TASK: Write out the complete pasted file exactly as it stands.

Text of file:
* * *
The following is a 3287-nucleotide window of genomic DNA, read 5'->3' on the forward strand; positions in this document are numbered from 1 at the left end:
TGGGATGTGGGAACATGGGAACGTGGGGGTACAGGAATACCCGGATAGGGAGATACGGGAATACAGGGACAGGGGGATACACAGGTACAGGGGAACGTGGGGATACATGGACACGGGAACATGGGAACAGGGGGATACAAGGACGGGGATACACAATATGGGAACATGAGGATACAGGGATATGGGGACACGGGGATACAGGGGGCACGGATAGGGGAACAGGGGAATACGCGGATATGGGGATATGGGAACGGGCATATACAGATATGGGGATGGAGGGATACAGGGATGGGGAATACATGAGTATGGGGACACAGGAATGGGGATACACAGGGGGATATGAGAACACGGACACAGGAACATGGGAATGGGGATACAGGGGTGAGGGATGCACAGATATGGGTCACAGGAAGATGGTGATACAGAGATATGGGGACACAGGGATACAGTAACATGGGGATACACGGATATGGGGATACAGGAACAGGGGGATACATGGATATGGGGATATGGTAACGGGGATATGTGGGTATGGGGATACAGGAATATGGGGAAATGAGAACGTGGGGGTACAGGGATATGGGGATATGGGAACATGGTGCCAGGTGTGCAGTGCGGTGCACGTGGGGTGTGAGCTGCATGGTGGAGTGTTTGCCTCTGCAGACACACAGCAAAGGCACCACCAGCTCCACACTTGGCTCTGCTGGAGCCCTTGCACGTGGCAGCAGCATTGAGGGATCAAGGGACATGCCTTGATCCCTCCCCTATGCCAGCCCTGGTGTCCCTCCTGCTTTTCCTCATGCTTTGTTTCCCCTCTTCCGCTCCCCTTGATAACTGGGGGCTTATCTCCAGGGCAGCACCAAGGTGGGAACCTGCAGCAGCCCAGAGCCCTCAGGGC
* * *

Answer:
The following is a 3287-nucleotide window of genomic DNA, read 5'->3' on the forward strand; positions in this document are numbered from 1 at the left end:
TGGGATGTGGGAACATGGGAACGTGGGGGTACAGGAATACCCGGATAGGGAGATACGGGAATACAGGGACAGGGGGATACACAGGTACAGGGGAACGTGGGGATACATGGACACGGGAACATGGGAACAGGGGGATACAAGGACGGGGATACACAATATGGGAACATGAGGATACAGGGATATGGGGACACGGGGATACAGGGGGCACGGATAGGGGAACAGGGGAATACGCGGATATGGGGATATGGGAACGGGCATATACAGATATGGGGATGGAGGGATACAGGGATGGGGAATACATGAGTATGGGGACACAGGAATGGGGATACACAGGGGGATATGAGAACACGGACACAGGAACATGGGAATGGGGATACAGGGGTGAGGGATGCACAGATATGGGTCACAGGAAGATGGTGATACAGAGATATGGGGACACAGGGATACAGTAACATGGGGATACACGGATATGGGGATACAGGAACAGGGGGATACATGGATATGGGGATATGGTAACGGGGATATGTGGGTATGGGGATACAGGAATATGGGGAAATGAGAACGTGGGGGTACAGGGATATGGGGATATGGGAACATGGTGCCAGGTGTGCAGTGCGGTGCACGTGGGGTGTGAGCTGCATGGTGGAGTGTTTGCCTCTGCAGACACACAGCAAAGGCACCACCAGCTCCACACTTGGCTCTGCTGGAGCCCTTGCACGTGGCAGCAGCATTGAGGGATCAAGGGACATGCCTTGATCCCTCCCCTATGCCAGCCCTGGTGTCCCTCCTGCTTTTCCTCATGCTTTGTTTCCCCTCTTCCGCTCCCCTTGATAACTGGGGGCTTATCTCCAGGGCAGCACCAAGGTGGGAACCTGCAGCAGCCCAGAGCCCTCAGGGC